The 31st July 2013 is destined to be a very famous date in the drug law reform movement. It was on this day that Uruguay, the tiny South American country formally best known here for being the butt of Homer’s jokes in The Simpsons and the producers of controversial footballers, voted to legalise the production and distribution of cannabis.
It maybe shouldn’t come as much of a surprise that a country that has witnessed the devastation and bloodshed caused by the drug war in Columbia and Mexico, and which never actually banned the consumption of any drugs, is leading the way when it comes to legalisation.
The new law, which was approved by the lower house of Congress and is expected to pass through the Senate soon, will allow for large-scale as well as personal farming. It will also regulate the sale of cannabis by pharmacies, although some controversy surrounds this measure as the Government are insistent that anyone who purchases their cannabis in this way must have their names on a so-called ‘pot smokers register’.
This element of the legislation has caused a lot of debate and concern and is certainly not something that many cannabis smokers would actively campaign for. Naturally there is a level of opposition to this registration process, however many will see it as a necessary step to ending prohibition and regaining their right to produce and consume cannabis. Either way it is an ongoing issue which will be watched with interest by activists and Governments alike around the world.
A far less contentious part of Uruguay’s new laws allow for the creation of cannabis social clubs, similar to those that have been so successful on mainland Europe and are gaining more and more ground in the UK (Berkshire Cannabis Community held a smoke out/picnic yesterday in Reading and many more events are being planned as I type). These clubs will allow citizens to come together to grow more than the regular 6 plant limit, provided they are not selling what they grow.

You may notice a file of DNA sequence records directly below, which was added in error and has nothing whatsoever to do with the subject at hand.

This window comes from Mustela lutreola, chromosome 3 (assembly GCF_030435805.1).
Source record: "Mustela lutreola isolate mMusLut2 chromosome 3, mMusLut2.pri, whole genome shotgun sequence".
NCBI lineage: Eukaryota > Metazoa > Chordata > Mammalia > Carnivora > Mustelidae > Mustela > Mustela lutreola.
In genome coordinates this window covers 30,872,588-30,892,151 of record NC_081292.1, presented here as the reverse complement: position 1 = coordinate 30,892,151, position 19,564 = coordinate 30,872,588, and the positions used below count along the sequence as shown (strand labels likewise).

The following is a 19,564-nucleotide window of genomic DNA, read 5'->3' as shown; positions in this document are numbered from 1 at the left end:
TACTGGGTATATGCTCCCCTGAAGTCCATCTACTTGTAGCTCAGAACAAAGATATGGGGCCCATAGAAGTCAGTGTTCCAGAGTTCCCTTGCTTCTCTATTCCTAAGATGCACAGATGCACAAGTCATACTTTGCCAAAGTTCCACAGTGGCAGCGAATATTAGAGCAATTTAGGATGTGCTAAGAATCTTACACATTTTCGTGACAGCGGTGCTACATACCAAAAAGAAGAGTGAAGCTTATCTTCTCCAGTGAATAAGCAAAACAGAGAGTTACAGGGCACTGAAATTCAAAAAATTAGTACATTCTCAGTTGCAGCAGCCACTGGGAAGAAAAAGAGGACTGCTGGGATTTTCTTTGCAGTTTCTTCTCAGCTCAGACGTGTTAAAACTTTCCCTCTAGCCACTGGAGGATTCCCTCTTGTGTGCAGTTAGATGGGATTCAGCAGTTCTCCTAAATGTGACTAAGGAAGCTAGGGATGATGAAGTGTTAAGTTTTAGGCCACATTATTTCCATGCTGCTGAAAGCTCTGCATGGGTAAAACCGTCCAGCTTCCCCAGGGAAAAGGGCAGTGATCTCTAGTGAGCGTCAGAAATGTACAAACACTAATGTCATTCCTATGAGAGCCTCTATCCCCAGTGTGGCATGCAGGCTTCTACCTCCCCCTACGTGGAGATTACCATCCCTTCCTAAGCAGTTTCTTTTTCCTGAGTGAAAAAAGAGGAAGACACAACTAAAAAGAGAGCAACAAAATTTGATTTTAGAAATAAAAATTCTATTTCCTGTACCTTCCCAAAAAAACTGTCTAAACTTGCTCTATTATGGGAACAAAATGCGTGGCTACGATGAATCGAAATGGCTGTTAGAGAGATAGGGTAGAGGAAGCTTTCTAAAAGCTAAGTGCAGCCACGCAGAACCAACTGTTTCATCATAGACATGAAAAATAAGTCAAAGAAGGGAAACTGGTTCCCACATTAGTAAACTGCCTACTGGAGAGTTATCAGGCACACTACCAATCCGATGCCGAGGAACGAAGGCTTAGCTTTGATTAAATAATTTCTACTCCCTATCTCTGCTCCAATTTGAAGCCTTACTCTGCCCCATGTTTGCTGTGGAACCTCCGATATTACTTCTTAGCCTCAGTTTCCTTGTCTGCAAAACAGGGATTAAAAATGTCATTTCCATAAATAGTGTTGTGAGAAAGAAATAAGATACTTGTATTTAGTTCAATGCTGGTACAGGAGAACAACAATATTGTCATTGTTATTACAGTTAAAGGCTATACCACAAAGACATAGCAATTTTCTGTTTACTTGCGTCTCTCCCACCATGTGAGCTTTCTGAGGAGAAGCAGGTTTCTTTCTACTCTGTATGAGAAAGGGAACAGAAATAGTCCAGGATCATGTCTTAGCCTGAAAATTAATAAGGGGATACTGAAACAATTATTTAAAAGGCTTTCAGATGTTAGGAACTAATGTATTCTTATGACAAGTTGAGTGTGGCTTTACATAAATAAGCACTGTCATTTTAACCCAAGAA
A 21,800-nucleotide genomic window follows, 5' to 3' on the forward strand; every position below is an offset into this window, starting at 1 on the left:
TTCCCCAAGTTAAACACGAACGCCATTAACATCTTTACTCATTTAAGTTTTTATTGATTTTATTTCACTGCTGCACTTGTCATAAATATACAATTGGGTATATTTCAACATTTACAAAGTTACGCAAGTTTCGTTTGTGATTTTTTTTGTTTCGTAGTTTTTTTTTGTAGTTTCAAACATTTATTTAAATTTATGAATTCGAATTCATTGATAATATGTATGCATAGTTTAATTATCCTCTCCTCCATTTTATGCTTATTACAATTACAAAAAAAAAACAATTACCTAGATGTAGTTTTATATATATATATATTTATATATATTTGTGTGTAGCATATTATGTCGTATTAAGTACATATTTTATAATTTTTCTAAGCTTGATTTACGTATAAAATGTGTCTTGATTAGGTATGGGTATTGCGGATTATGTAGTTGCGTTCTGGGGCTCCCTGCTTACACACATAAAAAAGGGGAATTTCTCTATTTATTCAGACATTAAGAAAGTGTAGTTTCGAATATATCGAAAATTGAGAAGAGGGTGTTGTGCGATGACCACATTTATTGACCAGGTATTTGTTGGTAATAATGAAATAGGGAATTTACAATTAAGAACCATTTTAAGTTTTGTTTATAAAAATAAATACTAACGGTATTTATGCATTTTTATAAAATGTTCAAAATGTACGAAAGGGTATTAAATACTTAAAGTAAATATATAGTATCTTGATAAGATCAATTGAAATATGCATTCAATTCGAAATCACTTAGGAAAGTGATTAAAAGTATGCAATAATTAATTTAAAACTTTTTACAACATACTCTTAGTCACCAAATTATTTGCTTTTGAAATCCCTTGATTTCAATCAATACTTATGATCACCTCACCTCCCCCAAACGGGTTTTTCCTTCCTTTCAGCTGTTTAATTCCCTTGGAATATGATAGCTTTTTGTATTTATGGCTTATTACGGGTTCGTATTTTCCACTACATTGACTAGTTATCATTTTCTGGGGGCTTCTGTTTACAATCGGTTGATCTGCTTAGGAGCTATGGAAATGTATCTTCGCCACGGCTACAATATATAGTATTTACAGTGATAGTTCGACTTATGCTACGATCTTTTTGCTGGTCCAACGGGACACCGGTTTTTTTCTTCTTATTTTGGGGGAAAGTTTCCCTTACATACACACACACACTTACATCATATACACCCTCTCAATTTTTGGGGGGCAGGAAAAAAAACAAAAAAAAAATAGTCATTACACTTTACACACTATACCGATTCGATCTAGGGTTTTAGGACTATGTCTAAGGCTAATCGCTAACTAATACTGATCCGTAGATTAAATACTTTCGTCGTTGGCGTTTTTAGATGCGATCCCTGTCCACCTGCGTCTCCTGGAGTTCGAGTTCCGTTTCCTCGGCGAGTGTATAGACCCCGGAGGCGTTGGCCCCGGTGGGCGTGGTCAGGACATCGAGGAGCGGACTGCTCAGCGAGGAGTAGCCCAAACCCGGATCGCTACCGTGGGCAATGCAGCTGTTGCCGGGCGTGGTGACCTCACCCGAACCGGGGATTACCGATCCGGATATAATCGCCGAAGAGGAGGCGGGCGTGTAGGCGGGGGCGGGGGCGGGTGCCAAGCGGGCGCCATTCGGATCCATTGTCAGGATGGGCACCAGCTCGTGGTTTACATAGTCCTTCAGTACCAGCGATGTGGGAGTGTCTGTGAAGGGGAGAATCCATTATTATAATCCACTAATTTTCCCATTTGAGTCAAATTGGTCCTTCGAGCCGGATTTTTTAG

Here at NORML UK we fully support Uruguay’s efforts to end the madness of the war on drugs and to wrestle back some control from the cartels that have been such a scourge on the region for decades. By legalising the production and supply of cannabis the Government of Uruguay has become the first to finally see sense and realise that this is a war that cannot be won, because it is being fought on the wrong grounds. Drugs policy should be about public health and scientific evidence, not ill-informed crusades and moralistic dreams of a ‘drug free world’ that cannot, and frankly should not, be achieved.
Of course all of this is at odds with the UN’s single convention on narcotic drugs, and has already attracted their attention and scorn. A statement from the International Narcotics Control Board issued just hours after the bill was voted on urged Uruguay to reconsider, and claimed that the bill could have ‘serious consequences for the health and welfare of the population and for the prevention of cannabis abuse among the youth’. Apparently the INCB need some education about the health benefits of cannabis, as well as the effect that decriminalisation/legalisation has had on the numbers of young smokers in The Netherlands, Portugal, Colorado, etc.
It is my hope that the UN will not try and intervene or impose sanctions against Uruguay for their decision to try a new tactic in drug policy. That is not their job. If handled correctly, this could herald the end of the expensive and pointless war on drugs. It will be impossible for other countries to ignore if and when Uruguay’s gamble is proven to be successful, along with the recent legalisation in Colorado and Washington. It is only a matter of time before more Governments come to understand the futility of the ‘war’ they are claiming to be fighting for our safety, and move towards more progressive and public health based drugs policy. The only question now is surely not if, but when.